According to Rinkēvičs, the conflict could be solved by the participation of regional representatives, UN Security Council members and the EU.
Russia's policymakers should be aware they're running the risk of being bogged down in the region's problems, he said.
"We remember how the war in Afghanistan was cheered on during the first years and how that turned out. Of course the two are not comparable but there's still a risk," said Latvia's Foreign Minister.
The Minister said that even if a deal is struck and peace is reached, there's still the matter of how to ensure it doesn't fall apart in the long term. One of the possible solutions would be keeping military forces of international organizations present.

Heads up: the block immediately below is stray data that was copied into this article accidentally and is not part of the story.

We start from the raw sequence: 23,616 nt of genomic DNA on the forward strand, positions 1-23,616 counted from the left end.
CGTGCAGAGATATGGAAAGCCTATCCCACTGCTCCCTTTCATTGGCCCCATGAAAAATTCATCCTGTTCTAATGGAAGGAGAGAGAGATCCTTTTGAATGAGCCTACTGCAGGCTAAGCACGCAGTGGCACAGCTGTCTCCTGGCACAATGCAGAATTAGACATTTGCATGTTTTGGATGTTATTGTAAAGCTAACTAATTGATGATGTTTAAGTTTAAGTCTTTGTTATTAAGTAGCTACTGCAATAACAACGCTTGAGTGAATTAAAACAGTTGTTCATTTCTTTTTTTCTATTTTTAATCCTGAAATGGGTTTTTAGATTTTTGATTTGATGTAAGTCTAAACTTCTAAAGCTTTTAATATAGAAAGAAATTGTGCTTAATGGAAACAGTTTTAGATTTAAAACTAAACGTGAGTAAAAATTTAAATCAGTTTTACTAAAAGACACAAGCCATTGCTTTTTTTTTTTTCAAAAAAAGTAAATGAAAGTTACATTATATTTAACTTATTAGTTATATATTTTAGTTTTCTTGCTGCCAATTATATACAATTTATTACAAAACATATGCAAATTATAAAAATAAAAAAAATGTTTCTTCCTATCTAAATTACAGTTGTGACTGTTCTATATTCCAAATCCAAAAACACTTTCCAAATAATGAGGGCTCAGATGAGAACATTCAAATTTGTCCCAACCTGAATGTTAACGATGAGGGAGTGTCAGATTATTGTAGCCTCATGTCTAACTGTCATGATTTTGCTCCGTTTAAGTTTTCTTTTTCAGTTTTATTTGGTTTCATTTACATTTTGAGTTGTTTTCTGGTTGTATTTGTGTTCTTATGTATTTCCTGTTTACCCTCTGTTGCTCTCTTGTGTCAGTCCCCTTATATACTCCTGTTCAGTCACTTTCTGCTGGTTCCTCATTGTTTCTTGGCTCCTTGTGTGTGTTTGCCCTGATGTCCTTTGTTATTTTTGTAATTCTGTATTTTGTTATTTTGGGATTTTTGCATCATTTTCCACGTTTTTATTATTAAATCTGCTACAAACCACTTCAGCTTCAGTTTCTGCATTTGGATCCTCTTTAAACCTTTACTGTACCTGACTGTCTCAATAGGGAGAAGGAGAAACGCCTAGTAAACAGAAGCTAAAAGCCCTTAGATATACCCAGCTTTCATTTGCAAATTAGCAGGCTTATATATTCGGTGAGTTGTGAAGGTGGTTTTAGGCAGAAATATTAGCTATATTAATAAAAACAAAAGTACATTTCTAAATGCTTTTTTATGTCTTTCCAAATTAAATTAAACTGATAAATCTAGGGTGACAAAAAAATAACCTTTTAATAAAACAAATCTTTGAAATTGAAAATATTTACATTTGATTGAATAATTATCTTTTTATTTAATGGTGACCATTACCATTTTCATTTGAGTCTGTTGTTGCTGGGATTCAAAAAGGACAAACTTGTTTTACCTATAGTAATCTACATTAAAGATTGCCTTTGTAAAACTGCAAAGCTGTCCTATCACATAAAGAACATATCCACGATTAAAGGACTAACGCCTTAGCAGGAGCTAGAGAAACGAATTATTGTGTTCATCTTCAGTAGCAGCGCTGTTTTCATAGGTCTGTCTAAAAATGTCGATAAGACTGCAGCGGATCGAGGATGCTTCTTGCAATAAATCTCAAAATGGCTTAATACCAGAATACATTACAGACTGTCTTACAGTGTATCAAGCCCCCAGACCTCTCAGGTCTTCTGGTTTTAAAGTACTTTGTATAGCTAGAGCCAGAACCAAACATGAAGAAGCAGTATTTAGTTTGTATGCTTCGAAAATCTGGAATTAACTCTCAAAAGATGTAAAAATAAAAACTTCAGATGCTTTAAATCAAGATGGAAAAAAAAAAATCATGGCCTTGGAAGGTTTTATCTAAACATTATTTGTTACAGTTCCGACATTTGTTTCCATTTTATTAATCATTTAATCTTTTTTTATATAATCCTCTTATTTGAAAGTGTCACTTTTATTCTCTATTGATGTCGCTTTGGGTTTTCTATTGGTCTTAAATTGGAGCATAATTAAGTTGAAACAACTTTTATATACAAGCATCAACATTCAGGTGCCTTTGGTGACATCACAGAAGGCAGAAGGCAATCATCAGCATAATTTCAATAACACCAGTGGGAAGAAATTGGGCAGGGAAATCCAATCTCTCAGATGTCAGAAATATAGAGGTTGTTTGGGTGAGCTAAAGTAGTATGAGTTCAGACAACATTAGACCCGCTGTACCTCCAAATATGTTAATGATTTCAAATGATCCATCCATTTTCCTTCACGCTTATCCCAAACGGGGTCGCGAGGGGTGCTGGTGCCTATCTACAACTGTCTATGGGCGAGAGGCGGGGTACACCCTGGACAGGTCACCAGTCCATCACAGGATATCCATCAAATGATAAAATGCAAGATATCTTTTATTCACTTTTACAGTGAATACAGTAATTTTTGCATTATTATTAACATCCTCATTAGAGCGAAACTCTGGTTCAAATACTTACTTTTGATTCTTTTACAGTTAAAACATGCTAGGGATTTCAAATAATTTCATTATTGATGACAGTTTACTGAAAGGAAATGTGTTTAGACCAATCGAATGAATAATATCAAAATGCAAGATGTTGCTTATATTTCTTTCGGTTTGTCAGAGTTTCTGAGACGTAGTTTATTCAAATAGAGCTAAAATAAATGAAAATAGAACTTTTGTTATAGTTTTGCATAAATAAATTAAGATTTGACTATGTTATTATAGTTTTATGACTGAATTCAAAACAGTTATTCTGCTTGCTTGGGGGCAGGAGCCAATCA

"There are still many aspects that should be addressed, including over [establishing] the responsible parties and investigating of the crimes committed there," he said.
"And the second matter that follows is how Aleppo and Syria will be built after the war. It will require very large financial resources. We know that Russia does not have such financial resources and that Syria won't be able to make it on its own," said Rinkēvičs.
The Syrian conflict erupted in 2011 following protests that turned into civil war. UN estimates that about 400,000 people have died and 11 million have become refugees as war rages on in the country.
Recently the historic city of Aleppo became the focal point of media attention as Russia-backed Bashar al-Assad's forces fought for control over the city, which has become the site of a terrible humanitarian catastrophe.